Long story short, I had to buy a new car. Along with that came a new level of independence that I was only moderately ready for.
While there are certainly some exciting things that come with buying a new car (new car smell, no dog hair on the seats, no drool on the windows….from dogs), there were questions that made me pull my hair out. No matter how many times I went over the budget to figure out what our family could afford, every time I thought of that monthly price tag along with the cost of insurance, which was being covered by my parents up until last week, I had a minor freak out. I still kinda do, but the papers are signed and there’s no going back now.
Speaking of papers, it seemed like an endless trail of sign this, yellow copy that, sign this, yellow copy that. Warranties. Title application. Credit application. You live here so we can collect payments from you. I don’t think I’ve signed my name that many times in one sitting before.
But after all of that is said and done, I have a few things about buying a new car that I want to share, specifically about what I learned in the process.
1. I had to think far into my future
The plan was to buy a car, pay it off, and drive it forever. I’m not in a position to drive a car for three years and then trade it in for something else. So what will I need over the next 10 years? Will I have children? Will I travel? This car needed to have room for those things even though I have no plan for children in the future as of this moment. But if I did, I didn’t want a smaller car that wouldn’t have room for a car seat, diaper bag and all that jazz. I also need room for the dogs in case we take a long trip with them. This was exciting but also confusing at the same time, making me wonder if the right decision was even possible.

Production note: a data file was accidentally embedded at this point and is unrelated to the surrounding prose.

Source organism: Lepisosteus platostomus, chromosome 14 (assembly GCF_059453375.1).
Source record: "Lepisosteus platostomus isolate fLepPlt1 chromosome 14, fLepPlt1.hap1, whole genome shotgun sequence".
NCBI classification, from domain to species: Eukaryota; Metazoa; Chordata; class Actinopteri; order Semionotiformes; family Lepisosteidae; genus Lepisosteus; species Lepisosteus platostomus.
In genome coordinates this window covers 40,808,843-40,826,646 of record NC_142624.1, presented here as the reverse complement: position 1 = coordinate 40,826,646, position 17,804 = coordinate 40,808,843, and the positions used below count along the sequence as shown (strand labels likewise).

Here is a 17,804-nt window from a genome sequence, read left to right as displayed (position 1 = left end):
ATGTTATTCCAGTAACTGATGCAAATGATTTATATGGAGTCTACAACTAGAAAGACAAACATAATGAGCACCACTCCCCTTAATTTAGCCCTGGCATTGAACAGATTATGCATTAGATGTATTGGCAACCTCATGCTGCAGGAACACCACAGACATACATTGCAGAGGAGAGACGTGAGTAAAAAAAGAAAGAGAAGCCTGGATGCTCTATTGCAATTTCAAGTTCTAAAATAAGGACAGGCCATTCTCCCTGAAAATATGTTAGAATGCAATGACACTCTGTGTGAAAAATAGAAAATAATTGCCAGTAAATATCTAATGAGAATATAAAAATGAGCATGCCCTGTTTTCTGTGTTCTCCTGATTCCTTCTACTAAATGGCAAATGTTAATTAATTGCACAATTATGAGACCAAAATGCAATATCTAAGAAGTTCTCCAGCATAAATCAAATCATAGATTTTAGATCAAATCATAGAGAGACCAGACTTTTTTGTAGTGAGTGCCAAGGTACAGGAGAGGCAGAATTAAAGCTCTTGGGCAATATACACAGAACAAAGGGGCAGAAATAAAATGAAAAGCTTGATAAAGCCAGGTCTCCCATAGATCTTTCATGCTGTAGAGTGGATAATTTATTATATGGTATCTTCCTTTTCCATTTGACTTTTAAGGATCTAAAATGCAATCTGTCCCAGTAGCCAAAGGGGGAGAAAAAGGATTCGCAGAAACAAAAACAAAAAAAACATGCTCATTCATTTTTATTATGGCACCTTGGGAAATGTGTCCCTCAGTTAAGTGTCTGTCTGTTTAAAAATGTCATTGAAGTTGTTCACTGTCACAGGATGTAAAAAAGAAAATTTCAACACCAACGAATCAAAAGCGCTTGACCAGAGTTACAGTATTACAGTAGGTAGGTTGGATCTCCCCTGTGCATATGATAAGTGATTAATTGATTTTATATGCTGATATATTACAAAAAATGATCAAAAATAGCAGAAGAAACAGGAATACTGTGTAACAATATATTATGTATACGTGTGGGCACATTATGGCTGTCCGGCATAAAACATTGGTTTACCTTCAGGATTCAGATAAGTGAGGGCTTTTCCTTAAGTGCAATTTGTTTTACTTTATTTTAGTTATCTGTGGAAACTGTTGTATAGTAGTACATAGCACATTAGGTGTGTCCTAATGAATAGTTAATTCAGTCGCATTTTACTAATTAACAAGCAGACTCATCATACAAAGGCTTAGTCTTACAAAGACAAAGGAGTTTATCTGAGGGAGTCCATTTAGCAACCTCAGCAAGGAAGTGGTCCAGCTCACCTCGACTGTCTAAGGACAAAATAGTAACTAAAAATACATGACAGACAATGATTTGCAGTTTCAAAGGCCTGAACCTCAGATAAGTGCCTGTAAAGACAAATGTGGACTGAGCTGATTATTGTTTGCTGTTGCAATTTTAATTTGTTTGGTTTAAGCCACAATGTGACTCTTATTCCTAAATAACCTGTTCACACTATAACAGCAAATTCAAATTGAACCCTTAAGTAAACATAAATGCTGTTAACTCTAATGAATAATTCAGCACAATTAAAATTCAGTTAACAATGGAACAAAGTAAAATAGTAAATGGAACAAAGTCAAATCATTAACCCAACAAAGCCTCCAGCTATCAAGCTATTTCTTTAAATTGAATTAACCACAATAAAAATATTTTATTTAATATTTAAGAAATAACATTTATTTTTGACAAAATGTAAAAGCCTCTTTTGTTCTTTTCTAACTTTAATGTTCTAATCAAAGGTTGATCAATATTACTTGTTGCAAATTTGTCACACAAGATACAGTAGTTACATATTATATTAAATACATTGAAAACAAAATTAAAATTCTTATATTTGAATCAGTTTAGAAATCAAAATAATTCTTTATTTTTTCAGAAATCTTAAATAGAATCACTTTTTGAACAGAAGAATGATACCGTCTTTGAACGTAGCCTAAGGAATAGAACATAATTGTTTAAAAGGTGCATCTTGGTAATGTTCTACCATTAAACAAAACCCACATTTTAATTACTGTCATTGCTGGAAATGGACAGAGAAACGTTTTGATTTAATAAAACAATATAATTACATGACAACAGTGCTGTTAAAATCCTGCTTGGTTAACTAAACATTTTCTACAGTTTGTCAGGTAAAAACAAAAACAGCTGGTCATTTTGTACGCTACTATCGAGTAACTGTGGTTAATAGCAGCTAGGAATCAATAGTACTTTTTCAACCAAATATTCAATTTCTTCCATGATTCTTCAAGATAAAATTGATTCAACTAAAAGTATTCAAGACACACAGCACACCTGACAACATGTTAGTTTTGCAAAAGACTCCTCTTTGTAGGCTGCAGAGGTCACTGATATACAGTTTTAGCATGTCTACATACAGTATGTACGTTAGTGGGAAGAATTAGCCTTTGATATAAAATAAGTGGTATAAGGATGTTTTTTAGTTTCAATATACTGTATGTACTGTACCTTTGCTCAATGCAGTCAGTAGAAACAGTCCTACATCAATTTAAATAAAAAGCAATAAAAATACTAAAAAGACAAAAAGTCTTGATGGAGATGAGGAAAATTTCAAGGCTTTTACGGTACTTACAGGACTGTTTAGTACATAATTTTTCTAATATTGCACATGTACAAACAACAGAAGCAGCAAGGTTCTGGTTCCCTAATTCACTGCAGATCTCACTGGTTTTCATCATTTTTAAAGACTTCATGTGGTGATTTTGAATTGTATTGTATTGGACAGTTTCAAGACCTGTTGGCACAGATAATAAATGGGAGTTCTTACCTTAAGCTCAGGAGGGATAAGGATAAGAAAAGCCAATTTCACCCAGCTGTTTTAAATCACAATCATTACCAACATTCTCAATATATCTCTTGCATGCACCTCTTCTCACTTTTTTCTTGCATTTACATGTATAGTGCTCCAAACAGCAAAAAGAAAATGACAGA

2. Patience, because this shit takes time.
My goodness does this process take time. Even test driving one vehicle and talking to a dealer could take all afternoon. Then, once you decide on a car, the negotiation process takes time. The WAITING FOR IT TO ARRIVE process takes time if the car you’re buying isn’t sitting on the lot (mine wasn’t). And then, oddly enough, letting yourself feel OK with your decision takes time.
3. People did not tell me important things.
This mostly related to the negotiation process. I had to learn how to apply my money in the right places. Was it on the warranty? What about the trade in value of my car? How much of a down payment should I put on it? It took me a while to figure out what areas I should negotiate on to get the price down to something that was affordable for me. But it always seemed like pieces of this information came through to me.
One day I learned about how much my license plates would cost.
Then I learned about how much my car insurance would cost (because my parents were paying it up until now).
And THEN I learned about how much the maintenance on the car would cost. All of these pieces to the puzzle happened over time.
4. YOUTUBE slash THE INTERNET is awesome.
People make a living off of reviewing cars on YouTube and through blogs. I’m sure that if I bought a car five years ago the process would be totally different. I was able to find in-depth videos of what potential cars looked like on the inside, outside, how well they drove, what 857 people thought about it and so on. I could also compare specs through Edmunds and see how a Toyota RAV4 compared to a Kia Sportage, for example. This not only kept me from having to ask a car dealer these questions, but it also taught me a lot about how to determine what questions to ask and learn what I wanted out of a car.
5. So many cars, so little time.
Mazda. Fiat. Nissan. Scion. Subaru. These were the cars I focused on researching, but when I first realized that I needed a new car, I was overwhelmed with thinking about all of the different car manufacturers out there and then what models they offered. I knew what was completely out of my budget (BMW, Land Rover, you get the picture), but within each brand were so many options that I spent hours online looking at cars so that I now feel like an expert on the small SUV area. At the same time, I didn’t want to spend the next three months driving and reviewing every single car. Narrowing down my decision to three different manufacturers made it easier for me to figure out what I wanted.
6. Options, options, options. (aka MOONROOF)
All car models come in different packages. Base model, premium, limited, touring, blah blah blah.
Did I need heated seats?
Did I want a moonroof? (Of course, but could I afford it?)